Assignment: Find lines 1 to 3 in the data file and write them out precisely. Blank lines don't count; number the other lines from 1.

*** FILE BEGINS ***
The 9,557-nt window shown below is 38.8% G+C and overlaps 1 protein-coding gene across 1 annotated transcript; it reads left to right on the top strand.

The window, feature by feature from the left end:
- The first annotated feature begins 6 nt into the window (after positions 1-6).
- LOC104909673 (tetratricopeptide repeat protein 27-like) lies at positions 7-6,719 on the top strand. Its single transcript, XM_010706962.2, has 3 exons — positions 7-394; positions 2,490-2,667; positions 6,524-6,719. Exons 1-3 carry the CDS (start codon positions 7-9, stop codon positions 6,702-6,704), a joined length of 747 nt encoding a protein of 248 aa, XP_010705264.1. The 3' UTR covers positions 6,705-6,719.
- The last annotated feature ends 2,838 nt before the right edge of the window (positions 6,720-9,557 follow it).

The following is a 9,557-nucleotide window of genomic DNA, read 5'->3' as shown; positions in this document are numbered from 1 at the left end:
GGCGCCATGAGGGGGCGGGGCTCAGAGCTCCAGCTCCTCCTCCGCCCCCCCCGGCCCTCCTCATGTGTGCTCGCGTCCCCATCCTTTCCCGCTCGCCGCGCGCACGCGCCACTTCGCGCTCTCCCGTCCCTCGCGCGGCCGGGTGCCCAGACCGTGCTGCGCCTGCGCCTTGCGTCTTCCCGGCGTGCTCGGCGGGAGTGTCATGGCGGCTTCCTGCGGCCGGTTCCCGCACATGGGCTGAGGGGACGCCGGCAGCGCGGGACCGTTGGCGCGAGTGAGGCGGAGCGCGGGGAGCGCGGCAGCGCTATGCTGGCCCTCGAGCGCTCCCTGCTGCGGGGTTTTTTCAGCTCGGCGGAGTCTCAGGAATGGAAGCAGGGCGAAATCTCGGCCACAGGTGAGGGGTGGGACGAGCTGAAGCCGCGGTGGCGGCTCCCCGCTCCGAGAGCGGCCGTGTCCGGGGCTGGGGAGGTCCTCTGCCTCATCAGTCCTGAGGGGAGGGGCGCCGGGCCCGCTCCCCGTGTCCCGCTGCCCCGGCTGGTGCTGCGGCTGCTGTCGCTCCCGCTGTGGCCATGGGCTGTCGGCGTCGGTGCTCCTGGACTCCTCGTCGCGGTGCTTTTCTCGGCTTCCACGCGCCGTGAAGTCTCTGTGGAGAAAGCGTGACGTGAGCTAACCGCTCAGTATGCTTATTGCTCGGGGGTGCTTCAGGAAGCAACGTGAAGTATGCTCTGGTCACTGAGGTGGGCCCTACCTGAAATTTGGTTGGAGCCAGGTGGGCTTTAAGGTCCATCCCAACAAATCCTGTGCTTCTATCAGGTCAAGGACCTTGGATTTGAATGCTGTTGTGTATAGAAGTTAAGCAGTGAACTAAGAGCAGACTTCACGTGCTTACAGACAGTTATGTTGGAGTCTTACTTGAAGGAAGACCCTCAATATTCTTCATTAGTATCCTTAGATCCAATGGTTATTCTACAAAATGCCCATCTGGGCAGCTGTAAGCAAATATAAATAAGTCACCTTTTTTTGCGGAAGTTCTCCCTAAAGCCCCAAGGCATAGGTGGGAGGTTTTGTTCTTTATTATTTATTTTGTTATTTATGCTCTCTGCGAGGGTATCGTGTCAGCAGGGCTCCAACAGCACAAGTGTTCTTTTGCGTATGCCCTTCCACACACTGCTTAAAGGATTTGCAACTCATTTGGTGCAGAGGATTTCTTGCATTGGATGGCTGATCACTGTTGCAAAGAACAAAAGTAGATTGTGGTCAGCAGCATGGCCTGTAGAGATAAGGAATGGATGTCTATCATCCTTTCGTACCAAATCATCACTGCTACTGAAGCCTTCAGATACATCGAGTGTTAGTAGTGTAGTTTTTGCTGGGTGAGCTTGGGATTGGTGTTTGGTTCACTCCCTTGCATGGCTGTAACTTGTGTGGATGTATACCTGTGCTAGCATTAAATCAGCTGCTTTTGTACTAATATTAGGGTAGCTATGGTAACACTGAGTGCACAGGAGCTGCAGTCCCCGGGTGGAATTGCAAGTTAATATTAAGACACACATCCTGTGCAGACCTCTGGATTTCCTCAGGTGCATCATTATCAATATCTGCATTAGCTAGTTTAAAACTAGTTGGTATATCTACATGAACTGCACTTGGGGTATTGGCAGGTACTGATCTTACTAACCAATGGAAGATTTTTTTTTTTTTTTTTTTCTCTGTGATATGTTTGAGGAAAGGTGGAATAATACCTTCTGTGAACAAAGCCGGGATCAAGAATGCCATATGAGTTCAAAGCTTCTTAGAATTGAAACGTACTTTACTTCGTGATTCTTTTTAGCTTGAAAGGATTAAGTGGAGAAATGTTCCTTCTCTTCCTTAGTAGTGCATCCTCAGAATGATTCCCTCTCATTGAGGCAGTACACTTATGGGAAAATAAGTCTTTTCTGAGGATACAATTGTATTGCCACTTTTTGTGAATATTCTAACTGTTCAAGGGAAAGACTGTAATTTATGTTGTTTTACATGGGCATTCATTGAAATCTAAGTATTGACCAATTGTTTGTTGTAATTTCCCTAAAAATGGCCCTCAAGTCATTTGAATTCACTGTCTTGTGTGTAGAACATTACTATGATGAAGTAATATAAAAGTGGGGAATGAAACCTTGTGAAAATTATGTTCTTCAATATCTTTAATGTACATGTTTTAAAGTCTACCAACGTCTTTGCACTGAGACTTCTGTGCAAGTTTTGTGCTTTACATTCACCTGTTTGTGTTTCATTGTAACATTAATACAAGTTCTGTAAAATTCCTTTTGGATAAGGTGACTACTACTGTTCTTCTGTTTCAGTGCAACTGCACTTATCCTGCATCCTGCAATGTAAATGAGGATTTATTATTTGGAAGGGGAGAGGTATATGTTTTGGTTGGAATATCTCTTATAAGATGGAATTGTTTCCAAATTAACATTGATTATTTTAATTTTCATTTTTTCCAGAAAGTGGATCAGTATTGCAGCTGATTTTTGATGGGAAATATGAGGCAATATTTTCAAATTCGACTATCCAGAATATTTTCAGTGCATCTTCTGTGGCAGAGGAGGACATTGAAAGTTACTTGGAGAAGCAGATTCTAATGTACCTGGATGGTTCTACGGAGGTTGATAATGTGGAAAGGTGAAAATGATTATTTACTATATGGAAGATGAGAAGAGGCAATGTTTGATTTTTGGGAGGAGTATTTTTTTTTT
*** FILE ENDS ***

The 9,557-nt window shown below is 38.8% G+C and overlaps 1 protein-coding gene across 1 annotated transcript; it reads left to right on the top strand.

The window, feature by feature from the left end:
- The first annotated feature begins 6 nt into the window (after positions 1-6).